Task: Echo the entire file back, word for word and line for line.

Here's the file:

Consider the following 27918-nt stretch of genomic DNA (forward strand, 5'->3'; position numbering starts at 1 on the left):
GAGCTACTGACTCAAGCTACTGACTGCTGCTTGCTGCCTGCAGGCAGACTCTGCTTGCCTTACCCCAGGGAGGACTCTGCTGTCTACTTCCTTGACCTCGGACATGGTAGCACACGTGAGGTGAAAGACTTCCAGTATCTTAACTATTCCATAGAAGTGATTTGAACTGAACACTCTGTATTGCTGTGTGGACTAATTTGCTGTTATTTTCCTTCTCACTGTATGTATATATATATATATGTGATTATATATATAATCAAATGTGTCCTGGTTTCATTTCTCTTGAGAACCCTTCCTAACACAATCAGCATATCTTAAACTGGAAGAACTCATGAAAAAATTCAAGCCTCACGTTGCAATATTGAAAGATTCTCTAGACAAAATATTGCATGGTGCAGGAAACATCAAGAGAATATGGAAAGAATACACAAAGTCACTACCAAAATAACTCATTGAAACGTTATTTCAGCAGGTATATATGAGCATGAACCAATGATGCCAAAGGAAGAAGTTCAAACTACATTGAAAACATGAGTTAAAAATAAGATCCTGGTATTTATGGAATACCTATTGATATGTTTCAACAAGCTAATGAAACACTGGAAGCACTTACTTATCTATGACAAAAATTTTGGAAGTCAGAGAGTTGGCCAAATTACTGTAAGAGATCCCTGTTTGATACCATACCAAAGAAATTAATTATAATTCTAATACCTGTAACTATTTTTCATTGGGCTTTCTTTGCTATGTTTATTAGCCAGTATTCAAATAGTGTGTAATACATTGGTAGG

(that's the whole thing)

Consider the following 27918-nt stretch of genomic DNA (forward strand, 5'->3'; position numbering starts at 1 on the left):
GAGCTACTGACTCAAGCTACTGACTGCTGCTTGCTGCCTGCAGGCAGACTCTGCTTGCCTTACCCCAGGGAGGACTCTGCTGTCTACTTCCTTGACCTCGGACATGGTAGCACACGTGAGGTGAAAGACTTCCAGTATCTTAACTATTCCATAGAAGTGATTTGAACTGAACACTCTGTATTGCTGTGTGGACTAATTTGCTGTTATTTTCCTTCTCACTGTATGTATATATATATATATGTGATTATATATATAATCAAATGTGTCCTGGTTTCATTTCTCTTGAGAACCCTTCCTAACACAATCAGCATATCTTAAACTGGAAGAACTCATGAAAAAATTCAAGCCTCACGTTGCAATATTGAAAGATTCTCTAGACAAAATATTGCATGGTGCAGGAAACATCAAGAGAATATGGAAAGAATACACAAAGTCACTACCAAAATAACTCATTGAAACGTTATTTCAGCAGGTATATATGAGCATGAACCAATGATGCCAAAGGAAGAAGTTCAAACTACATTGAAAACATGAGTTAAAAATAAGATCCTGGTATTTATGGAATACCTATTGATATGTTTCAACAAGCTAATGAAACACTGGAAGCACTTACTTATCTATGACAAAAATTTTGGAAGTCAGAGAGTTGGCCAAATTACTGTAAGAGATCCCTGTTTGATACCATACCAAAGAAATTAATTATAATTCTAATACCTGTAACTATTTTTCATTGGGCTTTCTTTGCTATGTTTATTAGCCAGTATTCAAATAGTGTGTAATACATTGGTAGG